The Porsche LMDh race car will have a twin-turbo V8 engine developing up to 697 horsepower

Porsche returns to prototype racing next year, seeking more overall wins at Daytona, Sebring, Le Mans and elsewhere. For a little over a month now, the automaker has been teasing the new LMDh car in pictures and video, both to excite fans and, perhaps, as a warning shot to competitors. Today the net continues: Porsche has confirmed that its LMDh car will use a V-8.

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Naturally, Porsche is selective in the information it reveals. He describes the V-8 as a “high-capacity twin-turbo V-8 block” powered by some kind of renewable fuel and producing between 644 and 697 hp depending on the performance balance. This V-8 is based on the 4.0-liter biturbo used in various Cayenne and Panamera models, as well as other VW Group cars, although in a video released from the Weissach test, the LMDh engine sounds quite differently from a Cayenne Turbo. . To our ears it sounds like it either has a flat crankshaft or some sort of nifty exhaust system that sends evenly spaced pulses to either tailpipe (à la BMW M, the long-lasting twin-turbo V8).

Porsche notes in its press release that the LMDh regulations “allow great freedom in terms of displacement, design and number of cylinders”. The automaker also said regulations state that the engine cannot rev more than 10,000 rpm, must not exceed 110 dB in flight noise tests and weigh no less than 396.8 pounds. So it seems entirely possible that Porsche tweaked its road car V-8 significantly for its LMDh car, perhaps even increasing the engine capacity, as the press release makes no specific mention of the size of the engine here.


porsche lmdh


“We were spoiled for choice with the engine for our LMDh prototype, as the product line offers several promising base units,” Porsche Motorsport boss Thomas Laudenbach said in a statement. “We went with the twin-turbocharged V-8, which we believe offers the best combination of performance characteristics, weight and cost. The launch of the active testing program was an important milestone for the project.”

(Really, a V-8 seems like the only natural choice, since the twin-turbocharged 2.9-liter V6 Porsche uses is an Audi development, and a flat-six would probably be too wide for the Multimatic chassis.)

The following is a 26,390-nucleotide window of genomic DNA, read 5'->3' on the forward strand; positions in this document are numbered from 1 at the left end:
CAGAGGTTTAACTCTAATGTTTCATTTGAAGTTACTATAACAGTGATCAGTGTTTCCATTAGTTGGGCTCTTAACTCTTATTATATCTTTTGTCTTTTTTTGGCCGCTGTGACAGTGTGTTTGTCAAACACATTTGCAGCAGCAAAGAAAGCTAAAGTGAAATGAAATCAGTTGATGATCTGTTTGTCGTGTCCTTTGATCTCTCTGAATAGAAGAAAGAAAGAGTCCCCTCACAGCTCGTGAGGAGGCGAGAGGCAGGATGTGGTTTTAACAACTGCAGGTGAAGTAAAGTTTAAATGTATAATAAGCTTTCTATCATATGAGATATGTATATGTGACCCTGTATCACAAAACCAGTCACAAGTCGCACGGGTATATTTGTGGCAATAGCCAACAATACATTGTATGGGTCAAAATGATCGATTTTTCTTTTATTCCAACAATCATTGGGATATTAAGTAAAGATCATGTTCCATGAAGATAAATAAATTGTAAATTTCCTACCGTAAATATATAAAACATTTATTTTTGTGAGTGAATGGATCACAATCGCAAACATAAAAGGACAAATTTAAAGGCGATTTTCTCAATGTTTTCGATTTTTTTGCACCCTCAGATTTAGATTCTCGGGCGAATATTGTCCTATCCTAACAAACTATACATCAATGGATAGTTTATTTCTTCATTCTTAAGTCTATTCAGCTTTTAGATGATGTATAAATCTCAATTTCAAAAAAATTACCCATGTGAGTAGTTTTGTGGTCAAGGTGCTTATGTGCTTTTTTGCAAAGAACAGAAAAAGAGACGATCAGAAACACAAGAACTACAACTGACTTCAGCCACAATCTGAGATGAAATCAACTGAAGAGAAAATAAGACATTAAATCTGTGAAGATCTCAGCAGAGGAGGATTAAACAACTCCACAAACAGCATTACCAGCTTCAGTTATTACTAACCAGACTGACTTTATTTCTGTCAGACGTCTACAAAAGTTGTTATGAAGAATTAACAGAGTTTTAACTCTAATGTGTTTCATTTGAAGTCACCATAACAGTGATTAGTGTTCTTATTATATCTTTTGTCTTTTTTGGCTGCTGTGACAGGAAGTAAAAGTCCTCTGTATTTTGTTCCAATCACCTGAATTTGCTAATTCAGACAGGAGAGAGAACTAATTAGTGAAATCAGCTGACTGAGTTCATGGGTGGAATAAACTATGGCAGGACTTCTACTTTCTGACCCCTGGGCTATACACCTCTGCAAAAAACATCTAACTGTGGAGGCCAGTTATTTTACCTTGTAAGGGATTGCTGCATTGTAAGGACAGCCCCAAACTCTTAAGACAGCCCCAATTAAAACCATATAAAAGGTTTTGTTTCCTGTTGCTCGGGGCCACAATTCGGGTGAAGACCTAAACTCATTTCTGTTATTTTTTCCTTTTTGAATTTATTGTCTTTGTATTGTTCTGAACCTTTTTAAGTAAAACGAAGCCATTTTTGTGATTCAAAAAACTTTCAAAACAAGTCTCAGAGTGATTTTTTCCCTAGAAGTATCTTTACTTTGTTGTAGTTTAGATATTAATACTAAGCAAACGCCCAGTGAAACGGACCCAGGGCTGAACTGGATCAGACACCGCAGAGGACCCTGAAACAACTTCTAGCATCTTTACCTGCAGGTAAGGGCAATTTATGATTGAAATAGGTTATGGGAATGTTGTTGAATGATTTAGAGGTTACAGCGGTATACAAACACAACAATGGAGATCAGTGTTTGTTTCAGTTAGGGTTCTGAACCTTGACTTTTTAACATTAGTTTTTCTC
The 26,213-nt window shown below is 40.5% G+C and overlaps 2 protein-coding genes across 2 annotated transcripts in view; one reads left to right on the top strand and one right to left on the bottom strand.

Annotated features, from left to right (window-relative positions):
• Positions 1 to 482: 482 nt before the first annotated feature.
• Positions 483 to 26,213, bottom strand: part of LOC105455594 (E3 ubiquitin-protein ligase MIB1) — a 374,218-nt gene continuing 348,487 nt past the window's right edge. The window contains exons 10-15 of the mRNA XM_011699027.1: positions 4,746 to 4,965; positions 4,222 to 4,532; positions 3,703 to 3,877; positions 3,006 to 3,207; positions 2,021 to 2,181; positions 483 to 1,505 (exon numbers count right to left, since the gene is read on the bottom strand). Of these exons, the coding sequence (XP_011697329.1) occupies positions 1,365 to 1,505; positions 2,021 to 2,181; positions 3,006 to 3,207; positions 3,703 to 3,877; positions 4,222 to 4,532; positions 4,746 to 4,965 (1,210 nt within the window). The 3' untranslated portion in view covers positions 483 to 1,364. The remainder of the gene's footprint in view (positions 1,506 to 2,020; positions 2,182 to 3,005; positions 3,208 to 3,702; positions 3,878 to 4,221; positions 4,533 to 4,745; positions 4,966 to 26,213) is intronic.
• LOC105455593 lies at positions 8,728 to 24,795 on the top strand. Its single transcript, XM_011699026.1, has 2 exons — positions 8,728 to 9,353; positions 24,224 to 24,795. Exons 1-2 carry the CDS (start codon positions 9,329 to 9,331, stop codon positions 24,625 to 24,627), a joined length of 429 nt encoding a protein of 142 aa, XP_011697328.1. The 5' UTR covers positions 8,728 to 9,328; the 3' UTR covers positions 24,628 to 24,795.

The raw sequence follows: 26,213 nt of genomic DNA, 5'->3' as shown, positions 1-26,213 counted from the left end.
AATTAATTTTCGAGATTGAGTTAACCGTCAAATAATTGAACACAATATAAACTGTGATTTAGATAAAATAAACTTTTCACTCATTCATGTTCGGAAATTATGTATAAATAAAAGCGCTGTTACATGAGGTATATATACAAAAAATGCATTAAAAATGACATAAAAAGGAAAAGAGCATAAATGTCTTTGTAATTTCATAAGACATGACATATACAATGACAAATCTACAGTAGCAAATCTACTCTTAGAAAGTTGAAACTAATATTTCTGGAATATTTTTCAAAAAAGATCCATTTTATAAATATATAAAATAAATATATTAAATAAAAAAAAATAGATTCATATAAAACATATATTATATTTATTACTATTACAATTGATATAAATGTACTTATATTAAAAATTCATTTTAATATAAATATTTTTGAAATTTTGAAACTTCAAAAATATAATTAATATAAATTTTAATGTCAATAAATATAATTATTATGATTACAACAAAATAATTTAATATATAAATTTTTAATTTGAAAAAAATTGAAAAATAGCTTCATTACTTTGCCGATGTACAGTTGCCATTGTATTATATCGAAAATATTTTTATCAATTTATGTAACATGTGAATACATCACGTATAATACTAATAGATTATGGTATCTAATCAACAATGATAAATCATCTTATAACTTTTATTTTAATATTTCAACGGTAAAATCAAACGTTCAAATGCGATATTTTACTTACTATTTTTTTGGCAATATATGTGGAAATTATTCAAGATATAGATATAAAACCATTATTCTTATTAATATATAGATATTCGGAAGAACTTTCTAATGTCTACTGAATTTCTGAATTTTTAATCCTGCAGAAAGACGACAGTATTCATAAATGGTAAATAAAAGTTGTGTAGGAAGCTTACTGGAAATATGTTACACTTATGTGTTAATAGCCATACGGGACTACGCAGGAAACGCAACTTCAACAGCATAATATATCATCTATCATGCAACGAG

The V-8 will be associated with a hybrid system common to other LMDh cars, consisting of a battery from Williams Advanced Engineering, a motor-generator from Bosch and an Xtrac gearbox. LMDh regulations state that the engine and motor-generator will not combine more than 671 hp to the wheels.

porsche lmdh


An image released by Porsche today shows what’s under the rear shell of the LMDh car. Prominent are the twin turbochargers, which, as with its road-going V-8, live in the valley between the two cylinder banks. They are connected to two extremely short exhaust pipes. It’s a little hard to tell what’s going on here – no doubt by design – although just below the exhaust we can see components finished in the distinctive shade of blue that supplier Multimatic uses for their shocks. Porsche used Multimatic shock absorbers with great success on its Le Mans-winning 919 and partnered with the Canadian firm for its LMDh chassis.

porsche lmdh


Attached to the heat shield on the left exhaust is a plate with what appears to be part information. The number at the top seems to follow typical Porsche parts nomenclature, which has a three-character chassis code at the start. This one starts with 9RD, which could be the internal car code LMDh. Porsche has used the 9Rx designation twice before – its discontinued LMP900 race car was codenamed 9R3, while the successful RS Spyder LMP2 was codenamed 9R6.

Incidentally, the RS Spyder has been campaigned by Porsche and Team Penske, who have joined forces for this new LMDh program. The RS Spyder is also the only other Porsche sports race car to use a V-8.

Porsche is aiming to have its LMDh car in its first qualifying race, the 2023 Rolex 24 at Daytona. So over the next year, expect to learn a lot more about this car.

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